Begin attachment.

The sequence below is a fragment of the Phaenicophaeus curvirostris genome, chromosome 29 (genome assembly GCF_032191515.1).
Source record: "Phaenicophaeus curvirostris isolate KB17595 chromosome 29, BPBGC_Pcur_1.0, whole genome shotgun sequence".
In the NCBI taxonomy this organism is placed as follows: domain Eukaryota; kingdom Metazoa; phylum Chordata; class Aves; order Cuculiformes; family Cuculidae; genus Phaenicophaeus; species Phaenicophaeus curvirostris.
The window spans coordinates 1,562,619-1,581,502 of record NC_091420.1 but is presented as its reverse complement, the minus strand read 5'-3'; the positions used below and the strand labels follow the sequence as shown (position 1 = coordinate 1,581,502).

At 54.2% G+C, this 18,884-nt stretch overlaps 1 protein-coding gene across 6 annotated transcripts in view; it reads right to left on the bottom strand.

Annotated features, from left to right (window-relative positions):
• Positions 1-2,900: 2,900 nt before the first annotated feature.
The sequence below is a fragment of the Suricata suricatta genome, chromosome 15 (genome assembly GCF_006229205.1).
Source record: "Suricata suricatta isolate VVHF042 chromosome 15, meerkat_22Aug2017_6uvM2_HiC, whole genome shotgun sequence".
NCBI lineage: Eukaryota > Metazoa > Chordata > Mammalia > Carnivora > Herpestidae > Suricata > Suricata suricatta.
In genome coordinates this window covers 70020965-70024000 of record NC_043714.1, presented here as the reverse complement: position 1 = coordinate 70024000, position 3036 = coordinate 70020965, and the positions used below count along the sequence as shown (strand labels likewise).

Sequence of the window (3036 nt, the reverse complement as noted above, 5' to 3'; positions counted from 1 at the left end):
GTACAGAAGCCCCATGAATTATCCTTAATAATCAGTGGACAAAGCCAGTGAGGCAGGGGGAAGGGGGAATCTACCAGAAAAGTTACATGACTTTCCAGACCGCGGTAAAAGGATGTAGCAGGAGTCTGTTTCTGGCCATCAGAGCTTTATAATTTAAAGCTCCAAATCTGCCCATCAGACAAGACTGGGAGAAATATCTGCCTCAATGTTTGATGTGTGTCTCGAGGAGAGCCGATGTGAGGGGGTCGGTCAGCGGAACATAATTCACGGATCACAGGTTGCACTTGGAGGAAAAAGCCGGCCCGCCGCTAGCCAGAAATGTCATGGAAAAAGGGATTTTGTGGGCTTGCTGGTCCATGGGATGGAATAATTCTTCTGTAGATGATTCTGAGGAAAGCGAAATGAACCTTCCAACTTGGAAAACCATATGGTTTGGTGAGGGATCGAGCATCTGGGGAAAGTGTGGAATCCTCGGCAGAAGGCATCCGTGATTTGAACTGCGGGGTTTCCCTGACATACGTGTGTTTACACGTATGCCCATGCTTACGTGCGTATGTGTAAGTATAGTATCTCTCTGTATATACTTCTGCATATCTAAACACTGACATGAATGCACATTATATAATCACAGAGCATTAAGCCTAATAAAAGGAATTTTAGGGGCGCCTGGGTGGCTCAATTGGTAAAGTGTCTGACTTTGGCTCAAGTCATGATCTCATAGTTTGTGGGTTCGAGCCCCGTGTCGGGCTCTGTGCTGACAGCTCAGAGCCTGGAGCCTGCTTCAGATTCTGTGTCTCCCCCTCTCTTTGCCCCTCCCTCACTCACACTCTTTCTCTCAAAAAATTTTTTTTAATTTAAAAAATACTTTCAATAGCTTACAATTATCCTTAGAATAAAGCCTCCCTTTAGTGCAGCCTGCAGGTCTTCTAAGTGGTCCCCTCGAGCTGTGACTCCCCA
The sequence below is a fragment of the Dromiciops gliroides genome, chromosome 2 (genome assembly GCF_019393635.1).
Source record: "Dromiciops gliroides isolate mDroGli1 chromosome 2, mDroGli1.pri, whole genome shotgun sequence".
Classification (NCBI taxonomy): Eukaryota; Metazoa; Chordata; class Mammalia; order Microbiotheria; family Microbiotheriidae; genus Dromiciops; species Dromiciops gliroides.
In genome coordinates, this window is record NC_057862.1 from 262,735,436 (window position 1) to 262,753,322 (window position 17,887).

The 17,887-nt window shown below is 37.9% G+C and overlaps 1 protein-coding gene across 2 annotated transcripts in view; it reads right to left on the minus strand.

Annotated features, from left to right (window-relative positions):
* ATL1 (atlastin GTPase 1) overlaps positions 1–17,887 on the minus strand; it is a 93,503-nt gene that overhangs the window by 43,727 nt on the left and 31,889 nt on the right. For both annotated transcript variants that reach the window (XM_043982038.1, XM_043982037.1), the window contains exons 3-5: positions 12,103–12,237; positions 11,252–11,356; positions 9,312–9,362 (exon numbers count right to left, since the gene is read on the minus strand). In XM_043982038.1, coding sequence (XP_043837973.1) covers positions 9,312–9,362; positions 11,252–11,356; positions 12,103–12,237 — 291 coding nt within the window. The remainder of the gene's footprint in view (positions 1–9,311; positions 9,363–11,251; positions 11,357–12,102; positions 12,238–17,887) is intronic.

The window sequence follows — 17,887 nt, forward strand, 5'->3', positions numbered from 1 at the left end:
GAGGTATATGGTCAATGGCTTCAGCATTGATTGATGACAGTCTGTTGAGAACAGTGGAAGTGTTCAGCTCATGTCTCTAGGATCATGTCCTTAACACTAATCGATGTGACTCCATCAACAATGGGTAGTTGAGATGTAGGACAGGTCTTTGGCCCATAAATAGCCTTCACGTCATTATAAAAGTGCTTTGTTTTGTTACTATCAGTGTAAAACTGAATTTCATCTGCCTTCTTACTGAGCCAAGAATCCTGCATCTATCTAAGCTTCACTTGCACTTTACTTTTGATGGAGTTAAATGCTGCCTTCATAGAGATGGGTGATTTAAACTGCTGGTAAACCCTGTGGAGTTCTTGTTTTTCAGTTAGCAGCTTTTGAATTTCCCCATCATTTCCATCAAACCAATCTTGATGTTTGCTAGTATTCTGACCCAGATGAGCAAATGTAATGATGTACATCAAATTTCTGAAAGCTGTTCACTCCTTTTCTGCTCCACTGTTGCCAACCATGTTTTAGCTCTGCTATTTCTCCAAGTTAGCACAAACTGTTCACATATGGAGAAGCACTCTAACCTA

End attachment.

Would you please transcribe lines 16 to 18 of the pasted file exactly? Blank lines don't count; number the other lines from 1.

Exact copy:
Classification (NCBI taxonomy): Eukaryota; Metazoa; Chordata; class Mammalia; order Microbiotheria; family Microbiotheriidae; genus Dromiciops; species Dromiciops gliroides.
In genome coordinates, this window is record NC_057862.1 from 262,735,436 (window position 1) to 262,753,322 (window position 17,887).

The 17,887-nt window shown below is 37.9% G+C and overlaps 1 protein-coding gene across 2 annotated transcripts in view; it reads right to left on the minus strand.